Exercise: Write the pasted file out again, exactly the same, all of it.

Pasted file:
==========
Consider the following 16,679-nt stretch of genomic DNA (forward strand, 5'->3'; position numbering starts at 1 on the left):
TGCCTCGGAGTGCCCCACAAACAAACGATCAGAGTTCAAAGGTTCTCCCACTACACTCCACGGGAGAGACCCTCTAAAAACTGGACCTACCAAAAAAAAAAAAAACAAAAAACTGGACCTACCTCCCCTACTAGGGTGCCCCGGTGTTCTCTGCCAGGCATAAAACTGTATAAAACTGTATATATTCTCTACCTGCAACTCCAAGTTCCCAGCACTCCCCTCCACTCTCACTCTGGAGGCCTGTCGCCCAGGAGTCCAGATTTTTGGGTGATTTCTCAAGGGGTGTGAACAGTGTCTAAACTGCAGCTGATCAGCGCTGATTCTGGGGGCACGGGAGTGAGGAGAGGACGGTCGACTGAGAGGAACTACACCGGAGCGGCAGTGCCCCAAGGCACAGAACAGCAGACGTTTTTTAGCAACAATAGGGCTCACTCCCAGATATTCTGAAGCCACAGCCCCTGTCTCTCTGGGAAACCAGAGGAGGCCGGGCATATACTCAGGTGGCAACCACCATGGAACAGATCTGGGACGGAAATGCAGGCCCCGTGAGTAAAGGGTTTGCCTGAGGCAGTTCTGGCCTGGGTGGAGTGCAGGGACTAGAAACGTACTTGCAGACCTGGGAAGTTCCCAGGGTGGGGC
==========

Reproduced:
Consider the following 16,679-nt stretch of genomic DNA (forward strand, 5'->3'; position numbering starts at 1 on the left):
TGCCTCGGAGTGCCCCACAAACAAACGATCAGAGTTCAAAGGTTCTCCCACTACACTCCACGGGAGAGACCCTCTAAAAACTGGACCTACCAAAAAAAAAAAAAACAAAAAACTGGACCTACCTCCCCTACTAGGGTGCCCCGGTGTTCTCTGCCAGGCATAAAACTGTATAAAACTGTATATATTCTCTACCTGCAACTCCAAGTTCCCAGCACTCCCCTCCACTCTCACTCTGGAGGCCTGTCGCCCAGGAGTCCAGATTTTTGGGTGATTTCTCAAGGGGTGTGAACAGTGTCTAAACTGCAGCTGATCAGCGCTGATTCTGGGGGCACGGGAGTGAGGAGAGGACGGTCGACTGAGAGGAACTACACCGGAGCGGCAGTGCCCCAAGGCACAGAACAGCAGACGTTTTTTAGCAACAATAGGGCTCACTCCCAGATATTCTGAAGCCACAGCCCCTGTCTCTCTGGGAAACCAGAGGAGGCCGGGCATATACTCAGGTGGCAACCACCATGGAACAGATCTGGGACGGAAATGCAGGCCCCGTGAGTAAAGGGTTTGCCTGAGGCAGTTCTGGCCTGGGTGGAGTGCAGGGACTAGAAACGTACTTGCAGACCTGGGAAGTTCCCAGGGTGGGGC